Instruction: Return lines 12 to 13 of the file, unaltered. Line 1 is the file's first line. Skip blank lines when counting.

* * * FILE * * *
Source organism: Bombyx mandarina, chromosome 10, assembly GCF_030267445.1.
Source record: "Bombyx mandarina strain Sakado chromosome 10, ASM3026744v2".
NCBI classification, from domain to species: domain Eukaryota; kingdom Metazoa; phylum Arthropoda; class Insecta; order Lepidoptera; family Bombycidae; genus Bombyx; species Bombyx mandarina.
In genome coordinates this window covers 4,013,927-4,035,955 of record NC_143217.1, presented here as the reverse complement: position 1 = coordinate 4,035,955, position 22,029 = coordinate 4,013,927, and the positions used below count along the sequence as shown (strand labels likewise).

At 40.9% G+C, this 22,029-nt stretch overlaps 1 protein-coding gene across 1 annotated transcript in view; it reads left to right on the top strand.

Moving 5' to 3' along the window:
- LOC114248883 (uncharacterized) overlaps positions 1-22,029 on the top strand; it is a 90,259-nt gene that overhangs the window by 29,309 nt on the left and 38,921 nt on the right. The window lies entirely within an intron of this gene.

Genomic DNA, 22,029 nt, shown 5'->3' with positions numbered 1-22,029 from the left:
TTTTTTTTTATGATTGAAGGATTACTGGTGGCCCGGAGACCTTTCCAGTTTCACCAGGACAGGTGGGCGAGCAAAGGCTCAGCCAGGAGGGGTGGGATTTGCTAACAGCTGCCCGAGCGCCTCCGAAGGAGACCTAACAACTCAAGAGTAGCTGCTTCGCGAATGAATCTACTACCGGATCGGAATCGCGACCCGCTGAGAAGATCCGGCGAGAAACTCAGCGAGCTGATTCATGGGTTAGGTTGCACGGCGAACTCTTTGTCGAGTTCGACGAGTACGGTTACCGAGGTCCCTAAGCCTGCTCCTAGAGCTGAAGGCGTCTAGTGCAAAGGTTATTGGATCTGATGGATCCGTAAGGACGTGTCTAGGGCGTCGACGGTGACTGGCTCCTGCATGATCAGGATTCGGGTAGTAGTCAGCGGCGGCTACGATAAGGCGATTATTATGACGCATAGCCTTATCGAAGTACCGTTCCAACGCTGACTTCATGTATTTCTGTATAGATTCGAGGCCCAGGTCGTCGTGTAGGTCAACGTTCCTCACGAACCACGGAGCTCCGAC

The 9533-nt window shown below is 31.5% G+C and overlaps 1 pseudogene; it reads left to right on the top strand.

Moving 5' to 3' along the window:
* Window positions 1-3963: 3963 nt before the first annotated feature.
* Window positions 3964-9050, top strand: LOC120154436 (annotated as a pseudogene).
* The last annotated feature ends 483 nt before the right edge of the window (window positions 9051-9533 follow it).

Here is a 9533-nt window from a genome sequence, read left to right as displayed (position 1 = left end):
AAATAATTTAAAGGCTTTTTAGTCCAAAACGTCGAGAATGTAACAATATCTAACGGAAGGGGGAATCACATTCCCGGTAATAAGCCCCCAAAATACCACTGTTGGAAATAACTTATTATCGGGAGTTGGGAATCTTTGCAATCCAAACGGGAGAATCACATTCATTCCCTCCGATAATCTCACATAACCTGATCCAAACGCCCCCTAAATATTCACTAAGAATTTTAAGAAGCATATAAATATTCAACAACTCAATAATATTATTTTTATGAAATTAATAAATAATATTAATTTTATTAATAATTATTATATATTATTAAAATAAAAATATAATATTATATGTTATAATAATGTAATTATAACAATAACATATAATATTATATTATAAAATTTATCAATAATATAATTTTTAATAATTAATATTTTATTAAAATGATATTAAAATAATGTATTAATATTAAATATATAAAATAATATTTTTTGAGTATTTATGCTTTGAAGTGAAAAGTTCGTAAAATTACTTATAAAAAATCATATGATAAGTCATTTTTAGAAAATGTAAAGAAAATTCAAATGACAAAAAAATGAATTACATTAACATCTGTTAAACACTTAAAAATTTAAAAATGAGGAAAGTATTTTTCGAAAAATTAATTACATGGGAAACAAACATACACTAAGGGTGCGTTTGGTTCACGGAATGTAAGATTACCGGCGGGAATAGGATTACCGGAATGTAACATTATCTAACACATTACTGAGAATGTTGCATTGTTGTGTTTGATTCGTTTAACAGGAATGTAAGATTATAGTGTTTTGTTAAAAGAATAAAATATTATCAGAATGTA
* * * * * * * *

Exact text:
* Window positions 1-3963: 3963 nt before the first annotated feature.
* Window positions 3964-9050, top strand: LOC120154436 (annotated as a pseudogene).